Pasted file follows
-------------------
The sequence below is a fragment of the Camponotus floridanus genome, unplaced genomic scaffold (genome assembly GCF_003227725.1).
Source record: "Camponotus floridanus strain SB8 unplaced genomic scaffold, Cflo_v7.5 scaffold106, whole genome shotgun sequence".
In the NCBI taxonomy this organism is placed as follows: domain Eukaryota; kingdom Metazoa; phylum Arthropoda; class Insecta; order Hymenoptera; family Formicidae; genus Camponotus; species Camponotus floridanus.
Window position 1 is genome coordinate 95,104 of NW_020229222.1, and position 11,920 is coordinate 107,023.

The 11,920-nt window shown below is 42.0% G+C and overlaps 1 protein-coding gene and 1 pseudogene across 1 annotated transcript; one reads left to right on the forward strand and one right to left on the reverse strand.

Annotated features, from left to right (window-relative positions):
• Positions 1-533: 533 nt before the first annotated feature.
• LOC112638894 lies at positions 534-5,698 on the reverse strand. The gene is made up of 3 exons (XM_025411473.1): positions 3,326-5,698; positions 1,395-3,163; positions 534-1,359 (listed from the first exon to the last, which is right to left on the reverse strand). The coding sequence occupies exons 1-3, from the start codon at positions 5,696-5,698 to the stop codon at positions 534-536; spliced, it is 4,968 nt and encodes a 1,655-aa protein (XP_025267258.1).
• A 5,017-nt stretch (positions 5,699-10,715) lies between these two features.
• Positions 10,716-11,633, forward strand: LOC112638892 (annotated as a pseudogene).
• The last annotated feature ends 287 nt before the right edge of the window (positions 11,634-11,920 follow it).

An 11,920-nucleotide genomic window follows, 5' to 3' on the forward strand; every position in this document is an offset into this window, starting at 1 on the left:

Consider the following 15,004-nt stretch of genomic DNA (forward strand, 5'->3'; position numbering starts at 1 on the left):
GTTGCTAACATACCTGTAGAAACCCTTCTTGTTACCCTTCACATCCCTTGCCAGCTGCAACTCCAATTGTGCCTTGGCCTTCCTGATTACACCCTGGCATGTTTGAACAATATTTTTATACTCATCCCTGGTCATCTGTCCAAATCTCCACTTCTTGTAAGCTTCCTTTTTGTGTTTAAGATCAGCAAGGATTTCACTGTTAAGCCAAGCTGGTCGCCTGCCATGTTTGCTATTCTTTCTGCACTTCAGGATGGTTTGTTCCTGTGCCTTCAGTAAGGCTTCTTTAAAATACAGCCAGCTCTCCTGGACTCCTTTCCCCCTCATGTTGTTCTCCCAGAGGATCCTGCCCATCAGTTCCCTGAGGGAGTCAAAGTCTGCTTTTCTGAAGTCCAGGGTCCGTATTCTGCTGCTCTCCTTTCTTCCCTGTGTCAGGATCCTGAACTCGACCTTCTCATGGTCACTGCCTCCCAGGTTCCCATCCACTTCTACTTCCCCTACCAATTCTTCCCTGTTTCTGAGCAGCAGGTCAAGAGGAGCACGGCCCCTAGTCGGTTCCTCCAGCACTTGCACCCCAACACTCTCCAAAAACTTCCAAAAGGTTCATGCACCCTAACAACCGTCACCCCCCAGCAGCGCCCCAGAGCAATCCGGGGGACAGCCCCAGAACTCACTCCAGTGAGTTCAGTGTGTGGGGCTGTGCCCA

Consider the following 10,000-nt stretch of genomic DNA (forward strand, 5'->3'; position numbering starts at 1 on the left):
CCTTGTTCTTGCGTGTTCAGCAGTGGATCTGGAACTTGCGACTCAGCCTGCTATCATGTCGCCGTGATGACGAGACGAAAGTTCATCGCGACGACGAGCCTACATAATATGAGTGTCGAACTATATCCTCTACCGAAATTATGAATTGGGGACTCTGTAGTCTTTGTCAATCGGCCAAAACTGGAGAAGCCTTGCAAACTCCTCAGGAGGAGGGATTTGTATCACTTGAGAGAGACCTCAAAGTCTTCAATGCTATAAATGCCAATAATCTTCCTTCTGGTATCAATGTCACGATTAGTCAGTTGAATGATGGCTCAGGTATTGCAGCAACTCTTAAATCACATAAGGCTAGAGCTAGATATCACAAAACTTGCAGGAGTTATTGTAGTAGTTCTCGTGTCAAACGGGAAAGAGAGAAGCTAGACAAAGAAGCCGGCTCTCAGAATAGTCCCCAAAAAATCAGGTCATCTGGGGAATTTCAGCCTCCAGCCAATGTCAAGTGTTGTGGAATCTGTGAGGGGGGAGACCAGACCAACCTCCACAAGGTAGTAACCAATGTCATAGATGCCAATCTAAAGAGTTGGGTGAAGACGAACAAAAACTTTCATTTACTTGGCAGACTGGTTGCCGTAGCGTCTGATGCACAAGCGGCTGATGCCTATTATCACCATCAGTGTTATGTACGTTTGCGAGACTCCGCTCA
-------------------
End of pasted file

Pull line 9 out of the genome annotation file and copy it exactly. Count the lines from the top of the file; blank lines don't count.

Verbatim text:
• A 5,017-nt stretch (positions 5,699-10,715) lies between these two features.